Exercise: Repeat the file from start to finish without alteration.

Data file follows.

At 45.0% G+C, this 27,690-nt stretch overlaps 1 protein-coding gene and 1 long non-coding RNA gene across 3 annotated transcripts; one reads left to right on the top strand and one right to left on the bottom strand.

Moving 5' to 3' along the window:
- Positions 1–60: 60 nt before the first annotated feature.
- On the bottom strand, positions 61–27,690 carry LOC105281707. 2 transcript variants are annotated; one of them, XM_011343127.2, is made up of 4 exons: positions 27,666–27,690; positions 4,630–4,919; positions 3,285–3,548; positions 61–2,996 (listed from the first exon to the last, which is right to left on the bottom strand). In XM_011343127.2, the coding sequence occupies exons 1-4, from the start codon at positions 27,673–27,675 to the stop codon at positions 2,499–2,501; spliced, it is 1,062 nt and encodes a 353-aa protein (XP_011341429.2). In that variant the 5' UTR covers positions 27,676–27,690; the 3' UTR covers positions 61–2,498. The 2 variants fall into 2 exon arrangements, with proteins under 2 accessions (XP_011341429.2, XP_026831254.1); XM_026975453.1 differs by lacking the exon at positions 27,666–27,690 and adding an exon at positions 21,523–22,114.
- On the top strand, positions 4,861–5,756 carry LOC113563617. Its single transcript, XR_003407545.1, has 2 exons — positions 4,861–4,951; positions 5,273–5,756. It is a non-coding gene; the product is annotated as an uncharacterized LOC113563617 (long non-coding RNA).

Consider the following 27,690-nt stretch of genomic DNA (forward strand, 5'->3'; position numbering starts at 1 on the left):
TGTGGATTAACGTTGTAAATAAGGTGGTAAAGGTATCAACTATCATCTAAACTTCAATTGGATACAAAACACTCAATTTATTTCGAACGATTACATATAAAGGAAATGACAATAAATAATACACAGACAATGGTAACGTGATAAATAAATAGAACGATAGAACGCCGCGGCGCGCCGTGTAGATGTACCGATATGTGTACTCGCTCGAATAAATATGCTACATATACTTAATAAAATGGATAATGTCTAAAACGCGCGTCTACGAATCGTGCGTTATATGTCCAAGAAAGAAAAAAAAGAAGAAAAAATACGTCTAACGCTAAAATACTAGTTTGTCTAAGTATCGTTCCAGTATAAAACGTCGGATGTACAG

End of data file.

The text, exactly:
At 45.0% G+C, this 27,690-nt stretch overlaps 1 protein-coding gene and 1 long non-coding RNA gene across 3 annotated transcripts; one reads left to right on the top strand and one right to left on the bottom strand.

Moving 5' to 3' along the window:
- Positions 1–60: 60 nt before the first annotated feature.
- On the bottom strand, positions 61–27,690 carry LOC105281707. 2 transcript variants are annotated; one of them, XM_011343127.2, is made up of 4 exons: positions 27,666–27,690; positions 4,630–4,919; positions 3,285–3,548; positions 61–2,996 (listed from the first exon to the last, which is right to left on the bottom strand). In XM_011343127.2, the coding sequence occupies exons 1-4, from the start codon at positions 27,673–27,675 to the stop codon at positions 2,499–2,501; spliced, it is 1,062 nt and encodes a 353-aa protein (XP_011341429.2). In that variant the 5' UTR covers positions 27,676–27,690; the 3' UTR covers positions 61–2,498. The 2 variants fall into 2 exon arrangements, with proteins under 2 accessions (XP_011341429.2, XP_026831254.1); XM_026975453.1 differs by lacking the exon at positions 27,666–27,690 and adding an exon at positions 21,523–22,114.
- On the top strand, positions 4,861–5,756 carry LOC113563617. Its single transcript, XR_003407545.1, has 2 exons — positions 4,861–4,951; positions 5,273–5,756. It is a non-coding gene; the product is annotated as an uncharacterized LOC113563617 (long non-coding RNA).

Consider the following 27,690-nt stretch of genomic DNA (forward strand, 5'->3'; position numbering starts at 1 on the left):
TGTGGATTAACGTTGTAAATAAGGTGGTAAAGGTATCAACTATCATCTAAACTTCAATTGGATACAAAACACTCAATTTATTTCGAACGATTACATATAAAGGAAATGACAATAAATAATACACAGACAATGGTAACGTGATAAATAAATAGAACGATAGAACGCCGCGGCGCGCCGTGTAGATGTACCGATATGTGTACTCGCTCGAATAAATATGCTACATATACTTAATAAAATGGATAATGTCTAAAACGCGCGTCTACGAATCGTGCGTTATATGTCCAAGAAAGAAAAAAAAGAAGAAAAAATACGTCTAACGCTAAAATACTAGTTTGTCTAAGTATCGTTCCAGTATAAAACGTCGGATGTACAG